The Chinese Mummies, also known as the Tarim mummies, are a collection of ancient mummies discovered in the Taklamakan desert in present day Xinjiang, China during the 1900s. Scientific analysis of the human remains revealed that the mummies can be dated as far back as 1900BC to 200AD. Controversy has stirred because of these ancient mummies as many have debated their origins. Through scientific and technological advancements many historians and archaeologists alike have concluded that these mummies were of Indo-European origin. All mummies that have been discovered have both European and Asian features, supported by both physical evidence and DNA testing. These Chinese mummies are not actually Chinese!!!
The mummies that are being showcased at the Nicholson Museum include the Cherchen Mummy and the Beauty of Loulan. These mummies all have unique characteristics and features that aid historians in piecing together the vague history of the ancient Chinese world. The recent discoveries of these mummies has caused the historical world to go wild due to Caucasian features the mummies have. Historians begin to acknowledge the likelihood of European and Asian interaction before the time of Marco Polo.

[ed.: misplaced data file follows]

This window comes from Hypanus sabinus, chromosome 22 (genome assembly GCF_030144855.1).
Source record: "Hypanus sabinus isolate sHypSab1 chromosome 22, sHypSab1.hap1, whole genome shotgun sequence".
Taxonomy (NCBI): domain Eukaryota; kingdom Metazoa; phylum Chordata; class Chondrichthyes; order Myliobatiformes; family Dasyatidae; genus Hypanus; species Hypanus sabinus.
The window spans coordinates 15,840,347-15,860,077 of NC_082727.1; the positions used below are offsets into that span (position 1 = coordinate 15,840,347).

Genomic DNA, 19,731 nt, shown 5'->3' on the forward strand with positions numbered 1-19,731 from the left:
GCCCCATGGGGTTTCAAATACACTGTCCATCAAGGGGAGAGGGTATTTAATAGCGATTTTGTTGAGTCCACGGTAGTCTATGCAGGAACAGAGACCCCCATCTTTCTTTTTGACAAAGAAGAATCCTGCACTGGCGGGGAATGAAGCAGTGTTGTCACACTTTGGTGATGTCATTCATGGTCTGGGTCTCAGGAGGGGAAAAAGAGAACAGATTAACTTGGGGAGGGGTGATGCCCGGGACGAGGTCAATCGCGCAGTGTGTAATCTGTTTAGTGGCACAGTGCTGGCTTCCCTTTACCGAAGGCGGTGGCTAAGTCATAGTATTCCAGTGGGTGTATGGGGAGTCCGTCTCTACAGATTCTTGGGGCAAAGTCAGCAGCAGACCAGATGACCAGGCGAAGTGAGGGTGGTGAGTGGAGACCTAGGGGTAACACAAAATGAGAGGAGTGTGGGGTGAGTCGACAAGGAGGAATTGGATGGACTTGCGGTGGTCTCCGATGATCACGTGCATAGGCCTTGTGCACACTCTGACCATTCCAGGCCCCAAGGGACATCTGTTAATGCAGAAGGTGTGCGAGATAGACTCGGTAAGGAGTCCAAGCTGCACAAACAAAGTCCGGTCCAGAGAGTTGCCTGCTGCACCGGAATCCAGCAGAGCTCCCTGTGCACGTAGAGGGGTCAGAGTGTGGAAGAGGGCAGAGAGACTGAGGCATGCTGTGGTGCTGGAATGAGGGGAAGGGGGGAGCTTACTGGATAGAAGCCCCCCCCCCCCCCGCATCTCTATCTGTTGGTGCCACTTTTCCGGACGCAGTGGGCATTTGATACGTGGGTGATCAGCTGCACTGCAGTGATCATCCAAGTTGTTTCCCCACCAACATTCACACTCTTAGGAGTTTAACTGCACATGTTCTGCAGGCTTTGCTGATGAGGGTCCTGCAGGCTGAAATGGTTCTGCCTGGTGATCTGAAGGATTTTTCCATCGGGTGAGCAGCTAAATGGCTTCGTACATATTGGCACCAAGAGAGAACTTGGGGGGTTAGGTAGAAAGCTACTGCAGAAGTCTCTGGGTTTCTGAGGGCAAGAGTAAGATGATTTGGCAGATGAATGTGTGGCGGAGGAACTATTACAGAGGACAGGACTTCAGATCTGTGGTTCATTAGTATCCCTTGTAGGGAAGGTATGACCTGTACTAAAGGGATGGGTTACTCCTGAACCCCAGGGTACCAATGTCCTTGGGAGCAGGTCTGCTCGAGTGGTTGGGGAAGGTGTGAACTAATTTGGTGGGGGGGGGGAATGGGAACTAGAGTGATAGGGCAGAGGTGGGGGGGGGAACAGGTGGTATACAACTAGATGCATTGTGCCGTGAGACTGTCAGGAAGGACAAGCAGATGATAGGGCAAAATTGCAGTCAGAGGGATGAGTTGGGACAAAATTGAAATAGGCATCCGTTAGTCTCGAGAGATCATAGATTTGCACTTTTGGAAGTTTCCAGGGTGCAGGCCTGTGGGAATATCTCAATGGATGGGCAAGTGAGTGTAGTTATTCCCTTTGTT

How were the Chinese mummies preserved?
Chinese mummies are found all across the Taklamakan Desert in China. This is due to its hot and dry climates enabling all moisture within a body, upon death, to be evaporated when buried; this allows for the corpses to be preserved through time for thousands of years.
Many of the Chinese mummies found in the Taklamakan Desert were discovered in tombs. These tombs allow for further preservation; which ultimately preserves the occupants inside with perfection, as seen with the Cherchen man. The dry climate of the desert in which the bodies have been 'mummified' alter the colour of their skin as well as causing the body of the mummy to shrink significantly.